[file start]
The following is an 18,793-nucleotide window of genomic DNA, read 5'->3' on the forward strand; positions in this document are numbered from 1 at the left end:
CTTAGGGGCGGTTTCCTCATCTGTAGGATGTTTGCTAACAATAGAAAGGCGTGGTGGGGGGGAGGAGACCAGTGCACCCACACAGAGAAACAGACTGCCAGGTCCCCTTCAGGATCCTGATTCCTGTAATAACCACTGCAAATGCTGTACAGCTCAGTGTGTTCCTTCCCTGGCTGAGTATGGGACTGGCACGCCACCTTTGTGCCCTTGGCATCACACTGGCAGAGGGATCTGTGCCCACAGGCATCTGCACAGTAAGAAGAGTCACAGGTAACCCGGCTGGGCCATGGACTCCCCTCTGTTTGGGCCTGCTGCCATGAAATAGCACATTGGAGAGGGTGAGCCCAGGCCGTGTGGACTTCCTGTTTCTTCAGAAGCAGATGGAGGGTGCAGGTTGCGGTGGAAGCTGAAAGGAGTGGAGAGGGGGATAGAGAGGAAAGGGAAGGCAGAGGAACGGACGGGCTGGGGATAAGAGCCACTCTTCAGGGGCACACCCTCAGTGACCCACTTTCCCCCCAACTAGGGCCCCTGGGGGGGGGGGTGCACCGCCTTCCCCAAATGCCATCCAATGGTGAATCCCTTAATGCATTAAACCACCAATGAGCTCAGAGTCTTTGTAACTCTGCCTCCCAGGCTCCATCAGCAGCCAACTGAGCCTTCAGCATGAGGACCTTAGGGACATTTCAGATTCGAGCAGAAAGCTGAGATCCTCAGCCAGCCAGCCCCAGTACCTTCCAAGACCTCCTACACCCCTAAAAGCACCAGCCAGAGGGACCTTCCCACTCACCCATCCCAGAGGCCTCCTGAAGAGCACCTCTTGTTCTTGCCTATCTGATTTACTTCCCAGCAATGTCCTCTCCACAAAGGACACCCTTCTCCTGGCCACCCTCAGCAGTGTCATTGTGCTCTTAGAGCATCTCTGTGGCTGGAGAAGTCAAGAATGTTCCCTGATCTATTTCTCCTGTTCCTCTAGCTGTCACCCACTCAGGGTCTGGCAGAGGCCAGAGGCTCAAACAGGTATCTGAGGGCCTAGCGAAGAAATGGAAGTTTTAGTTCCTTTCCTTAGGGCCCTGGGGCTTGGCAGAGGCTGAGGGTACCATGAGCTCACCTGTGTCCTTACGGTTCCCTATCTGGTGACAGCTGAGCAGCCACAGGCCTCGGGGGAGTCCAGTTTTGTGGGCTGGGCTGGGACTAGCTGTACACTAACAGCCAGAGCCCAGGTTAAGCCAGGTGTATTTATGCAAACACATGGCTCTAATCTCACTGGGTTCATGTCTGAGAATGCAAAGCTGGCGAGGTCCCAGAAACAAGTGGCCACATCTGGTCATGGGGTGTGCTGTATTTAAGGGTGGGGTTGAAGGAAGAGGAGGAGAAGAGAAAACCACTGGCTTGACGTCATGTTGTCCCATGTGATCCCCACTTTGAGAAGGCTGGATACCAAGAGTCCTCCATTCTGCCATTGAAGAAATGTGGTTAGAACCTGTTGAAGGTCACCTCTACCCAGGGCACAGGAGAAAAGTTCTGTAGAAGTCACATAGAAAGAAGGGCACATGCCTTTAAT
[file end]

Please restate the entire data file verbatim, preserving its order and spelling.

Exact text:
The following is an 18,793-nucleotide window of genomic DNA, read 5'->3' on the forward strand; positions in this document are numbered from 1 at the left end:
CTTAGGGGCGGTTTCCTCATCTGTAGGATGTTTGCTAACAATAGAAAGGCGTGGTGGGGGGGAGGAGACCAGTGCACCCACACAGAGAAACAGACTGCCAGGTCCCCTTCAGGATCCTGATTCCTGTAATAACCACTGCAAATGCTGTACAGCTCAGTGTGTTCCTTCCCTGGCTGAGTATGGGACTGGCACGCCACCTTTGTGCCCTTGGCATCACACTGGCAGAGGGATCTGTGCCCACAGGCATCTGCACAGTAAGAAGAGTCACAGGTAACCCGGCTGGGCCATGGACTCCCCTCTGTTTGGGCCTGCTGCCATGAAATAGCACATTGGAGAGGGTGAGCCCAGGCCGTGTGGACTTCCTGTTTCTTCAGAAGCAGATGGAGGGTGCAGGTTGCGGTGGAAGCTGAAAGGAGTGGAGAGGGGGATAGAGAGGAAAGGGAAGGCAGAGGAACGGACGGGCTGGGGATAAGAGCCACTCTTCAGGGGCACACCCTCAGTGACCCACTTTCCCCCCAACTAGGGCCCCTGGGGGGGGGGGTGCACCGCCTTCCCCAAATGCCATCCAATGGTGAATCCCTTAATGCATTAAACCACCAATGAGCTCAGAGTCTTTGTAACTCTGCCTCCCAGGCTCCATCAGCAGCCAACTGAGCCTTCAGCATGAGGACCTTAGGGACATTTCAGATTCGAGCAGAAAGCTGAGATCCTCAGCCAGCCAGCCCCAGTACCTTCCAAGACCTCCTACACCCCTAAAAGCACCAGCCAGAGGGACCTTCCCACTCACCCATCCCAGAGGCCTCCTGAAGAGCACCTCTTGTTCTTGCCTATCTGATTTACTTCCCAGCAATGTCCTCTCCACAAAGGACACCCTTCTCCTGGCCACCCTCAGCAGTGTCATTGTGCTCTTAGAGCATCTCTGTGGCTGGAGAAGTCAAGAATGTTCCCTGATCTATTTCTCCTGTTCCTCTAGCTGTCACCCACTCAGGGTCTGGCAGAGGCCAGAGGCTCAAACAGGTATCTGAGGGCCTAGCGAAGAAATGGAAGTTTTAGTTCCTTTCCTTAGGGCCCTGGGGCTTGGCAGAGGCTGAGGGTACCATGAGCTCACCTGTGTCCTTACGGTTCCCTATCTGGTGACAGCTGAGCAGCCACAGGCCTCGGGGGAGTCCAGTTTTGTGGGCTGGGCTGGGACTAGCTGTACACTAACAGCCAGAGCCCAGGTTAAGCCAGGTGTATTTATGCAAACACATGGCTCTAATCTCACTGGGTTCATGTCTGAGAATGCAAAGCTGGCGAGGTCCCAGAAACAAGTGGCCACATCTGGTCATGGGGTGTGCTGTATTTAAGGGTGGGGTTGAAGGAAGAGGAGGAGAAGAGAAAACCACTGGCTTGACGTCATGTTGTCCCATGTGATCCCCACTTTGAGAAGGCTGGATACCAAGAGTCCTCCATTCTGCCATTGAAGAAATGTGGTTAGAACCTGTTGAAGGTCACCTCTACCCAGGGCACAGGAGAAAAGTTCTGTAGAAGTCACATAGAAAGAAGGGCACATGCCTTTAAT